In addition, your firm’s HACCP plan for sushi products lists a critical limit, (b)(4) within (b)(4)  hours”, at the “Cooling” critical control point that is not adequate to control the hazard of “pathogens”. Your critical limit does not take into account the cooling time between 135ºF to 70ºF. FDA recommends that the product be cooled from 135ºF to 70ºF within 2 hours and further cooled from 135ºF to 40ºF within an additional 4 hours.
 
6.    Because you chose to include a corrective action plan in your HACCP plan, your described corrective actions must be appropriate, to comply with 21 CFR 123.7(b). However, your corrective action plan for your sushi products at the “Cooling”, “Shrimp Cooking”, and “Rice Mixing” critical control points to control “Pathogens” are not appropriate since your listed corrective action plan does not address the steps to be taken to ensure that the cause of the deviation is addressed.
 
In addition, your corrective action plan for your sushi products at the “Package/Label” critical control point to control “Allergens” is not appropriate since your listed corrective action plan does not address the steps to be taken to ensure that the cause of the deviation is addressed.
 
Additional Comments:
 
We also have concerns regarding your control of the hazard of parasites in your refrigerated salmon intended for raw consumption. The January 11, 2011 "Letter of Conformance" provided by the grower of the salmon you receive does not provide all the information needed to eliminate the parasite hazard. This letter states that salmon are raised in either open water net pens or land based operation facilities. Salmon raised for any part of their lifetimes in freshwater land-based operations can have a parasite hazard depending on where and how they are raised. In order to eliminate parasites as a hazard in your HACCP plan, you should have further information on the origin and culture of the salmon, or a more specific letter from the supplier assuring that the pellet-fed, pen-reared salmon were raised from eggs using techniques that prevented contamination with hazardous nematodes, trematodes, and tapeworms in a manner consistent with use for raw consumption. Although attaining detailed source information and implementing source control procedures may reduce the risk of parasites to a reasonable level, freezing is the best way to completely eliminate the risk of parasites in fish intended for raw consumption. Please provide information that explains how you are controlling the hazard of parasites in your salmon intended for raw consumption. For further guidance please refer to Chapter 5 of the Fish & Fisheries Products Hazards & Control Guidance, Fourth Edition for additional information related to controlling parasite hazards.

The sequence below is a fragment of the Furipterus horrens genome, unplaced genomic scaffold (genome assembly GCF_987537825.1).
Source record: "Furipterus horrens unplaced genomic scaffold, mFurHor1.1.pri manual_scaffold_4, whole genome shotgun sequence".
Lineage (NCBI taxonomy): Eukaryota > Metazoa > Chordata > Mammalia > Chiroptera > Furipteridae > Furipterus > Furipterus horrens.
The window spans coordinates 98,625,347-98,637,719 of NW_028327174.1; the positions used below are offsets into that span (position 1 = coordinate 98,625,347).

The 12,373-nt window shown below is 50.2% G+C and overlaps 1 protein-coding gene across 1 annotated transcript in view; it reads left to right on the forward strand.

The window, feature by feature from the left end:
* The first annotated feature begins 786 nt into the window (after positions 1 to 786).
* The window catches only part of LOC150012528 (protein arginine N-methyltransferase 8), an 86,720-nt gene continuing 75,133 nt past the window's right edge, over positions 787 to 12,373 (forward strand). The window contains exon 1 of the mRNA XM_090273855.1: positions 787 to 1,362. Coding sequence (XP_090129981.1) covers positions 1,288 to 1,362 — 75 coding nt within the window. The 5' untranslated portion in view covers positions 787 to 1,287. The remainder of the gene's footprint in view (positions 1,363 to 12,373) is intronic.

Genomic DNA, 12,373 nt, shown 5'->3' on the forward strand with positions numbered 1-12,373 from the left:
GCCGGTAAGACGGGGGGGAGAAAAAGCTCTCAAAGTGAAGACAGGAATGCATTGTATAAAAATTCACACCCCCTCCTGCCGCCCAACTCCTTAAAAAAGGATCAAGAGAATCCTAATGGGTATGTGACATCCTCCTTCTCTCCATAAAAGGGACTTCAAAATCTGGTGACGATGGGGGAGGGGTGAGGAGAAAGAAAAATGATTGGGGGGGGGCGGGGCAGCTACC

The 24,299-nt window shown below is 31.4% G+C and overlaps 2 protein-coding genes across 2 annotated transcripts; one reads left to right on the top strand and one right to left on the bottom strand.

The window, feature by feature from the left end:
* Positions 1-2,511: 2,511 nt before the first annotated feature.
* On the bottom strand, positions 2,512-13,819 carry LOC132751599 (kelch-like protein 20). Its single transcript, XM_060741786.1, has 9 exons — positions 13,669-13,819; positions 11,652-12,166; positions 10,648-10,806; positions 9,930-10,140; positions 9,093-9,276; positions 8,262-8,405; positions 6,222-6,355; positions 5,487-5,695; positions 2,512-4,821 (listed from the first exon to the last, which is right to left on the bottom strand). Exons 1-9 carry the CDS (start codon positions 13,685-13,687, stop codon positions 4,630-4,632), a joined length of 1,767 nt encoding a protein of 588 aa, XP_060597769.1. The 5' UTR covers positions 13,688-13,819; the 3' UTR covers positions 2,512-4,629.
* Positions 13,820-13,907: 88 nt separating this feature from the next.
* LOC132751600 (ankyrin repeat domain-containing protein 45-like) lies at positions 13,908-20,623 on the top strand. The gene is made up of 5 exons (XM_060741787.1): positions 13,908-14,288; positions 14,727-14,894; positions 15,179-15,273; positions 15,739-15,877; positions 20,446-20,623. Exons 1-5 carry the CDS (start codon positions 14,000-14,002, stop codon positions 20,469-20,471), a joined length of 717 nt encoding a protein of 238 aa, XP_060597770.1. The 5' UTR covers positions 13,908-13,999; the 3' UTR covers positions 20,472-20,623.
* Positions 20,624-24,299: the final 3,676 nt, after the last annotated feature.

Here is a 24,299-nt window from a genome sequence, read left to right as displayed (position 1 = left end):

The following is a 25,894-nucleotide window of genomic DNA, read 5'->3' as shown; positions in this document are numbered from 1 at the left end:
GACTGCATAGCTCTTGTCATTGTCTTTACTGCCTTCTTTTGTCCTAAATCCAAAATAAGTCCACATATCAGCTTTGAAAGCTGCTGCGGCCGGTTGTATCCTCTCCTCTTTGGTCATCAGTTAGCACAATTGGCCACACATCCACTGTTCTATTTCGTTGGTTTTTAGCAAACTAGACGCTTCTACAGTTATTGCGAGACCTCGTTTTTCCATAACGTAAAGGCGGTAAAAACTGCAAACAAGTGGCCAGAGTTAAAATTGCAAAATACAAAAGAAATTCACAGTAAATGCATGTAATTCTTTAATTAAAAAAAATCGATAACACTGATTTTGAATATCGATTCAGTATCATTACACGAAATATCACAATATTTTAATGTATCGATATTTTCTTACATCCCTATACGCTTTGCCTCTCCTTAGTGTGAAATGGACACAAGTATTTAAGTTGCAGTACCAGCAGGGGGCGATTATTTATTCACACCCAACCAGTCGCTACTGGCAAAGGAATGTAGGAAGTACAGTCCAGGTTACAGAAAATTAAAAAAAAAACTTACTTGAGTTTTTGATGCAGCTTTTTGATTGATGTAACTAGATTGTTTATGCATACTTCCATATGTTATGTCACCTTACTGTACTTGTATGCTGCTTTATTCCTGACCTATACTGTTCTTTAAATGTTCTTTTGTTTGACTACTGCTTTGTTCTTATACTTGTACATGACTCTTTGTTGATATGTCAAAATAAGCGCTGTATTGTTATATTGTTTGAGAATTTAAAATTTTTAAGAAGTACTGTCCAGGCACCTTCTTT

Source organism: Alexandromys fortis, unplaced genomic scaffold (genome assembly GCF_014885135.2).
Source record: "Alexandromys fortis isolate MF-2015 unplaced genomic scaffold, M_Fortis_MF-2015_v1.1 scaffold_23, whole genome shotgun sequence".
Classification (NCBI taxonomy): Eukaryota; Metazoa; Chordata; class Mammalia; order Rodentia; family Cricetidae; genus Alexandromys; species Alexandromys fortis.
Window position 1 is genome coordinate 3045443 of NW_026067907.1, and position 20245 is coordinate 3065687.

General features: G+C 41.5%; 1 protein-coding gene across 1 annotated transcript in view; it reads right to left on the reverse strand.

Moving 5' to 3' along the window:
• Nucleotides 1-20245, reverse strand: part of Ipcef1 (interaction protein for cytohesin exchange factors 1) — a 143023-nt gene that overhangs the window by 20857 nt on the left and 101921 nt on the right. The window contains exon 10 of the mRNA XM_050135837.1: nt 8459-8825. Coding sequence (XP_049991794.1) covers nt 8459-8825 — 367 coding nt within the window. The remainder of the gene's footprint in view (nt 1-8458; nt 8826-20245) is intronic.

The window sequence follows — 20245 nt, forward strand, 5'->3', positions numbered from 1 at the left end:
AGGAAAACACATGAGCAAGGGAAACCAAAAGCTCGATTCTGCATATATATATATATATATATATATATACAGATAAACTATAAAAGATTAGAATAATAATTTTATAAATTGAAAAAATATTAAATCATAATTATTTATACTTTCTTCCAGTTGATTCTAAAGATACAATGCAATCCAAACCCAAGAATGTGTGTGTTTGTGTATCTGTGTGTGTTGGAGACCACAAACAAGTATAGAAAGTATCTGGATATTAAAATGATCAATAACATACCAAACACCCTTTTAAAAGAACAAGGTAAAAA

We may take further action if you do not promptly correct these violations. For instance, we may take further action to seize your product(s) and/or enjoin your firm from operating.
 
You should respond in writing within fifteen (15) working days from your receipt of this letter. Your response should outline the specific things you are doing to correct these violations. You should include in your response documentation such as HACCP and verification records, or other useful information that would assist us in evaluating your corrections. If you cannot complete all corrections before you respond, you should explain the reason for your delay and state when you will correct any remaining violations.
 
This letter may not list all the violations at your facility. You are responsible for ensuring that your processing plant operates in compliance with the Act, the seafood HACCP regulation (21 CFR Part 123) and the Current Good Manufacturing Practice regulation (21 CFR Part 110). You also have a responsibility to use procedures to prevent further violations of the Act and all applicable regulations.
 
Your response should be sent to:
 
Mr. Blake Bevill
Director, Compliance Branch
Food and Drug Administration
19701 Fairchild
Irvine, CA 92612-2506
 
If you have questions regarding any issues in this letter, please contact Marco Esteves, Compliance Officer at 949-608-4439.
 
Sincerely,
/S/
Alonza E. Cruse
District Director
Los Angeles District
 
Cc:     
Ingeborg Small, Branch Chief
California Department of Public Health
Food and Drug Branch
1500 Capitol Avenue, MS-7602
Sacramento, CA   95899-7413